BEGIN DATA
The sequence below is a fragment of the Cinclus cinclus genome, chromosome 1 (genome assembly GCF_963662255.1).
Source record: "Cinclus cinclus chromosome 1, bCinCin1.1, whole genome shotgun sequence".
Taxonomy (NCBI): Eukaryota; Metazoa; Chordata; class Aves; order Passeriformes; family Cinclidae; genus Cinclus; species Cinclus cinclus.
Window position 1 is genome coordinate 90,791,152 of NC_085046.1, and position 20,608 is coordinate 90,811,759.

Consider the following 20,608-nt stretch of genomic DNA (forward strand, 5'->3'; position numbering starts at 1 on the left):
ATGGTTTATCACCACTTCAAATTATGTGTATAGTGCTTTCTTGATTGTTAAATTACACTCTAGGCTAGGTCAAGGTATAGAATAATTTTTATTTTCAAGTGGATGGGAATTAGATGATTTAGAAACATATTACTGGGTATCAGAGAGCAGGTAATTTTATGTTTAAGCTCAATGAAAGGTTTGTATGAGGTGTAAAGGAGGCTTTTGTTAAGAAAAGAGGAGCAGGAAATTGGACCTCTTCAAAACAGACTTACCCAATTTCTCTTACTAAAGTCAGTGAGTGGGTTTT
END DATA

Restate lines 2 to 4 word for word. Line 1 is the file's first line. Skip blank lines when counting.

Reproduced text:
Source record: "Cinclus cinclus chromosome 1, bCinCin1.1, whole genome shotgun sequence".
Taxonomy (NCBI): Eukaryota; Metazoa; Chordata; class Aves; order Passeriformes; family Cinclidae; genus Cinclus; species Cinclus cinclus.
Window position 1 is genome coordinate 90,791,152 of NC_085046.1, and position 20,608 is coordinate 90,811,759.